U.S. Judge Rules Intelligent Design Has No Place in Science Classrooms
In a decision that could have broad implications for public schools across the country, a federal judge in Pennsylvania has ruled that “intelligent design” is not legitimate science, but rather an unconstitutional religious concept with direct ties to biblically based creationism.
In a sweeping, often acerbically worded 139-page ruling released Dec. 20, U.S. District Court Judge John E. Jones III concluded that school board members in Dover, Pa., had religious motivations in approving a district policy requiring that high school students be introduced to the design concept as an alternative to the theory of evolution.
“We have addressed the seminal question of whether ID is science,” the judge wrote in his opinion, referring to intelligent design. “We have concluded that it is not, and moreover, that ID cannot uncouple itself from its creationist, and thus religious, antecedents.”
While the decision has legal standing only in the jurisdiction where it was issued—the U.S. District Court for the Middle District of Pennsylvania—legal observers have said they expect it to influence similar court cases as well as decisions by local school districts in other parts of the country. The Dover case, Kitzmiller v. Dover Area School District, was the first to consider whether intelligent design was a religious belief in disguise, or an emerging science worthy of a place in public school science classes.
The Dover case, which Judge Jones heard in a Harrisburg, Pa., courtroom this fall, played out as attempts to subject the teaching of evolution to more criticism have emerged in districts across the nation. Intelligent design is the belief that an unidentified architect has played a role in shaping the development of living things, including humans. That notion, which is rejected by the vast majority of scientists, stands in stark contrast to the theory of evolution, which says that humans and other living things have evolved over time through natural selection and random mutation, from common ancestors.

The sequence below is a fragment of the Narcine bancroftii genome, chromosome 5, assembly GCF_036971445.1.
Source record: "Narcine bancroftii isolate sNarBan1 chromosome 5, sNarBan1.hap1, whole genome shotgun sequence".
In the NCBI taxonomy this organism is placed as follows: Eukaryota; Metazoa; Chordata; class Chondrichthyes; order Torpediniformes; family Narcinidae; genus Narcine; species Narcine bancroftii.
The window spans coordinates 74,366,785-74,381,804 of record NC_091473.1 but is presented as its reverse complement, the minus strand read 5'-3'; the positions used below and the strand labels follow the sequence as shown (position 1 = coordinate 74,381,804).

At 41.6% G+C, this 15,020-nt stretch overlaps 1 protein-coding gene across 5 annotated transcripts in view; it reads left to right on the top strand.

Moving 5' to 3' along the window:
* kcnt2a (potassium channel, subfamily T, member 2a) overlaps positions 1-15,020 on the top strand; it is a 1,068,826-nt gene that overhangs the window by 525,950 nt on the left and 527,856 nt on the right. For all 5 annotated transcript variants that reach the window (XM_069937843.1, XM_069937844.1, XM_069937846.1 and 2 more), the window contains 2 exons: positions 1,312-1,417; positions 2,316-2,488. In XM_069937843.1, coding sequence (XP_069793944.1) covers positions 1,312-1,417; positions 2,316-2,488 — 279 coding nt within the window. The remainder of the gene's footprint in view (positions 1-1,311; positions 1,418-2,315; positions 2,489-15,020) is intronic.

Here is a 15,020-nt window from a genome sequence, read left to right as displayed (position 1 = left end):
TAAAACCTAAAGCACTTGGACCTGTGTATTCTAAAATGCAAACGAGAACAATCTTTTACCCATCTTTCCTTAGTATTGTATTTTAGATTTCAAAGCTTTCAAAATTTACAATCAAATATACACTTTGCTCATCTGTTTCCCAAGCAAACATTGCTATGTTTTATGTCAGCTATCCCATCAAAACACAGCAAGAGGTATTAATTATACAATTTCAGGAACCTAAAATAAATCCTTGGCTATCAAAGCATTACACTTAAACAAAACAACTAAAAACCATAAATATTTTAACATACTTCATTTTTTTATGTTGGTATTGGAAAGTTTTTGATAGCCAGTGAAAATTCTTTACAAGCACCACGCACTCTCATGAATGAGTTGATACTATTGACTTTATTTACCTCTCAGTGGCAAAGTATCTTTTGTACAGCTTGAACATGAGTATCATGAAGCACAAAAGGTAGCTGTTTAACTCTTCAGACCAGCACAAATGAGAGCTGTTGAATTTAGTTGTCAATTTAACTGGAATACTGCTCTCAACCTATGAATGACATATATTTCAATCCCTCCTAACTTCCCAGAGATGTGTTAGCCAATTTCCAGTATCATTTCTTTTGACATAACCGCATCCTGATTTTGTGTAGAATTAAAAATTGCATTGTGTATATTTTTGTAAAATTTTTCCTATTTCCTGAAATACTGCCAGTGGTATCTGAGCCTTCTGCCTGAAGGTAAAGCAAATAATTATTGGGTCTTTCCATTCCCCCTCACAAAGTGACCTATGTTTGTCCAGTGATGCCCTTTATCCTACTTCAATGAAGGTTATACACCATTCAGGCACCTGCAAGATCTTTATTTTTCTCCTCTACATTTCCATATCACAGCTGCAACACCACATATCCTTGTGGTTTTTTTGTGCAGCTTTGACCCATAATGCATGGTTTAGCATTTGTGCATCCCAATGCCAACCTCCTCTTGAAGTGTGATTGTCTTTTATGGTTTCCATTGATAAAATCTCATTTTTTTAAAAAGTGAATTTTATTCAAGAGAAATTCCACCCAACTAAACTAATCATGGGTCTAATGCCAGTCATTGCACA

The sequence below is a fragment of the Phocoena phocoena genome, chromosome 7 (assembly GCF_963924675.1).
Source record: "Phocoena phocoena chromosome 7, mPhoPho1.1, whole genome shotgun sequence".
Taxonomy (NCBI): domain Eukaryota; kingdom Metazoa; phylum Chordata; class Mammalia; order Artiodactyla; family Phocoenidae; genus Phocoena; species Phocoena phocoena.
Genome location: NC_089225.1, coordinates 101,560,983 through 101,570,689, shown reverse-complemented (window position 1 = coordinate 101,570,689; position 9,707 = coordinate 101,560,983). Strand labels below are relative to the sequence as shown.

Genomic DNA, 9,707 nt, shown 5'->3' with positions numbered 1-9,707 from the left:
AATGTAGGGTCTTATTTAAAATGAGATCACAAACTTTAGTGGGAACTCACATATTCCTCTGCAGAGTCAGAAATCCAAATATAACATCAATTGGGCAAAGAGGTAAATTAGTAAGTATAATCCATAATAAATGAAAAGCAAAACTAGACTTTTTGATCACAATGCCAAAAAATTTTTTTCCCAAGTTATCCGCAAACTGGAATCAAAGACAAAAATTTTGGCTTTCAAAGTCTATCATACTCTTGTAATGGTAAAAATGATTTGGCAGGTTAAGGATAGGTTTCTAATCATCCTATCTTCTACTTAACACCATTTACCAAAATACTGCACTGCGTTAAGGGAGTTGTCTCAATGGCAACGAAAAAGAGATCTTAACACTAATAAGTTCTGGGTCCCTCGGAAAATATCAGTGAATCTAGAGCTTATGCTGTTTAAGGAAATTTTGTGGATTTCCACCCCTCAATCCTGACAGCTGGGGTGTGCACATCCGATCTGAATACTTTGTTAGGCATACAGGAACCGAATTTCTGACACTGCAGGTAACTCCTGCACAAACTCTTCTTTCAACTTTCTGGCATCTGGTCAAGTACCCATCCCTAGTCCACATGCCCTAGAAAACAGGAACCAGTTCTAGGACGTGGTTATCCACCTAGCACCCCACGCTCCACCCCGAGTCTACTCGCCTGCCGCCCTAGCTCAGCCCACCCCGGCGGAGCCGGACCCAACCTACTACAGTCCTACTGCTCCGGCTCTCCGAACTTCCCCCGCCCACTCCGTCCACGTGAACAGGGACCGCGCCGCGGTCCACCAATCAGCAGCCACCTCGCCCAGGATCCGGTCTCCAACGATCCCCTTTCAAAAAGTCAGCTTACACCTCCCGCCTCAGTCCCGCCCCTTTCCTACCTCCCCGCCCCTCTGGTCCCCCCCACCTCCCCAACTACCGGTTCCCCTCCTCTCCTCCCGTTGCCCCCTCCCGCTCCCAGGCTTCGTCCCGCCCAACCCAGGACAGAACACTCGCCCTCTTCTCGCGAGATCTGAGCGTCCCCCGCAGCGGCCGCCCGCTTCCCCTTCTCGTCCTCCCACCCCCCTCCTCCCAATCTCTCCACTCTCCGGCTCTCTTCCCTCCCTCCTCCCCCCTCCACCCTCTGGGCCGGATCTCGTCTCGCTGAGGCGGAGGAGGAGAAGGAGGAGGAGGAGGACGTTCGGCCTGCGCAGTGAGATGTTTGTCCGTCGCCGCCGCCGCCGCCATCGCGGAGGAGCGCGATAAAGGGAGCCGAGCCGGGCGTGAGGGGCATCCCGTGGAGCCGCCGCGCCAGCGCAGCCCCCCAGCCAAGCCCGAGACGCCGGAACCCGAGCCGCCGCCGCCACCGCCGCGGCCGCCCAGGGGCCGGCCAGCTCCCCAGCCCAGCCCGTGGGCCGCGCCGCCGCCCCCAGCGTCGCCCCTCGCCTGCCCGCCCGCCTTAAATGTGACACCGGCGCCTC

Judge Jones wrote that it was fair to have intelligent design “studied, debated, and discussed”—but it could not be legally presented as an alternative to evolution in a public school science classroom. The Dover school board’s motive was to “advance creationism,” he wrote, not only by promoting intelligent design but by disparaging evolution.
The judge cited a series of previous, crucial court cases in weighing the constitutional validity of the Dover school board’s intelligent design policy, approved in October and November of 2004. One such case was the 1987 U.S. Supreme Court ruling, Edwards v. Aguillard, in which the high court declared it unconstitutional to require that schools balance the teaching of evolution with forms of creationism, the belief that God created the universe and all living things.
In blunt language, Judge Jones said he found suggestions that acceptance of evolution amounted to rejection of religion “utterly false.” He also wrote that he found expert testimony from scientists expressing their unequivocal support for evolution to be compelling. Those experts said the theory of evolution “represents good science,” the judge noted, “is overwhelmingly accepted by the scientific community, and that it in no way conflicts with, nor does it deny, the existence of a supernatural creator.”
“To be sure, Darwin’s theory of evolution is imperfect,” the judge wrote. However, “that should not be used as a pretext to thrust an untestable alternative hypothesis grounded in religion into the science classroom, or to misrepresent well-established scientific propositions.”
The jurist, who was appointed to the federal bench by President Bush in 2002, also seemed acutely aware of the volatile political and cultural environment in which his ruling was being issued.
“Those who disagree with our holding will likely mark it as the product of an activist judge,” Mr. Jones wrote. “If so, they will have erred as this is manifestly not an activist court. Rather, this case came to us as the result of the activism of an ill-formed faction on a school board, aided by a national public-interest law firm eager to find a constitutional test case on ID, who in combination drove the board to accept an imprudent and ultimately unconstitutional policy.”
The Dover opinion was issued as a federal appeals court in Atlanta, the 11th U.S. Circuit Court of Appeals, considers another heavily scrutinized case on the teaching of evolution. The Cobb County, Ga., school system is appealing a ruling last year that forced school officials to remove stickers from high school biology textbooks that, in language similar to the Dover policy, labeled evolution “a theory, not a fact.”
John Witte Jr., the director of the center for the study of law and religion at Emory University, near Atlanta, said that the Dover case was unlikely to settle the issue. “It’s simply going to foment a great deal of new experimentation among districts,” he said. “It’s not the final word on this subject by any means. It’s probably the first battle in what could be a decade or more of battles.”
Mr. Witte said Judge Jones’ opinion followed “standard textbook logic,” in citing previous court precedent, though he was surprised by the ruling’s strong tone. While the decision rejected intelligent design’s place in public school science classes, he noted, it was not likely to affect efforts by schools to discuss the design concept in other venues, such as the social sciences, or in religion or philosophy settings. That option has been advocated by officials in a number of school districts around the country.